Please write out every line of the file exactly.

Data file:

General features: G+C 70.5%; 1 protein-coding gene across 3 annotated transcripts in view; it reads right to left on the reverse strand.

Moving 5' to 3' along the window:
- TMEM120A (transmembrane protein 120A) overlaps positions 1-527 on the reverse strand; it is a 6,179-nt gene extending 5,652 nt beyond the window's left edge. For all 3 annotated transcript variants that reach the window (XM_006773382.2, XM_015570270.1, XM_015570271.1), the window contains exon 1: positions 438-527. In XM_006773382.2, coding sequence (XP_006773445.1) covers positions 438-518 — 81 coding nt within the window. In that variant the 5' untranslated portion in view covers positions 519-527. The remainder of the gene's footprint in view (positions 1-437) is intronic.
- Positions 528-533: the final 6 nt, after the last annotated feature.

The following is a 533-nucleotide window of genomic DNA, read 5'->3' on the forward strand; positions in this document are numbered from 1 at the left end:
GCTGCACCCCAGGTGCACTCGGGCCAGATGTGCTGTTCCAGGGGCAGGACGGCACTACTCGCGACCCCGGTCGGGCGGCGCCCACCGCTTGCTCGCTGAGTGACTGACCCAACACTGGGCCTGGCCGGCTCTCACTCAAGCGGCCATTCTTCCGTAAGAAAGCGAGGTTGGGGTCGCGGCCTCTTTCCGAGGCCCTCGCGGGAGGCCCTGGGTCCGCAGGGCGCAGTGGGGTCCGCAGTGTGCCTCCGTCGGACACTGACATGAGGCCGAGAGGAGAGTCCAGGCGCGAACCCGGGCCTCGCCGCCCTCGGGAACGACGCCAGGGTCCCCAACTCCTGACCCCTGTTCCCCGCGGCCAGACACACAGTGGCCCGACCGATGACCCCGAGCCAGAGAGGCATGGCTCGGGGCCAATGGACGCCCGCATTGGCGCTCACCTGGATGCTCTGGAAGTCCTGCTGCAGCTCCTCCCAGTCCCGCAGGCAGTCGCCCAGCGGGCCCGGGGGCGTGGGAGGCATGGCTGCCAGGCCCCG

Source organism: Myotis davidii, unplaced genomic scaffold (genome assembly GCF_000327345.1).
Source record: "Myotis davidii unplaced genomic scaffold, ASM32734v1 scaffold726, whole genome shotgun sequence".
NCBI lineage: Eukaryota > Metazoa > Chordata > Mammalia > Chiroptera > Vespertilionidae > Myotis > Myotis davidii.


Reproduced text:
General features: G+C 70.5%; 1 protein-coding gene across 3 annotated transcripts in view; it reads right to left on the reverse strand.

Moving 5' to 3' along the window:
- TMEM120A (transmembrane protein 120A) overlaps positions 1-527 on the reverse strand; it is a 6,179-nt gene extending 5,652 nt beyond the window's left edge. For all 3 annotated transcript variants that reach the window (XM_006773382.2, XM_015570270.1, XM_015570271.1), the window contains exon 1: positions 438-527. In XM_006773382.2, coding sequence (XP_006773445.1) covers positions 438-518 — 81 coding nt within the window. In that variant the 5' untranslated portion in view covers positions 519-527. The remainder of the gene's footprint in view (positions 1-437) is intronic.
- Positions 528-533: the final 6 nt, after the last annotated feature.

The following is a 533-nucleotide window of genomic DNA, read 5'->3' on the forward strand; positions in this document are numbered from 1 at the left end:
GCTGCACCCCAGGTGCACTCGGGCCAGATGTGCTGTTCCAGGGGCAGGACGGCACTACTCGCGACCCCGGTCGGGCGGCGCCCACCGCTTGCTCGCTGAGTGACTGACCCAACACTGGGCCTGGCCGGCTCTCACTCAAGCGGCCATTCTTCCGTAAGAAAGCGAGGTTGGGGTCGCGGCCTCTTTCCGAGGCCCTCGCGGGAGGCCCTGGGTCCGCAGGGCGCAGTGGGGTCCGCAGTGTGCCTCCGTCGGACACTGACATGAGGCCGAGAGGAGAGTCCAGGCGCGAACCCGGGCCTCGCCGCCCTCGGGAACGACGCCAGGGTCCCCAACTCCTGACCCCTGTTCCCCGCGGCCAGACACACAGTGGCCCGACCGATGACCCCGAGCCAGAGAGGCATGGCTCGGGGCCAATGGACGCCCGCATTGGCGCTCACCTGGATGCTCTGGAAGTCCTGCTGCAGCTCCTCCCAGTCCCGCAGGCAGTCGCCCAGCGGGCCCGGGGGCGTGGGAGGCATGGCTGCCAGGCCCCG

Source organism: Myotis davidii, unplaced genomic scaffold (genome assembly GCF_000327345.1).
Source record: "Myotis davidii unplaced genomic scaffold, ASM32734v1 scaffold726, whole genome shotgun sequence".
NCBI lineage: Eukaryota > Metazoa > Chordata > Mammalia > Chiroptera > Vespertilionidae > Myotis > Myotis davidii.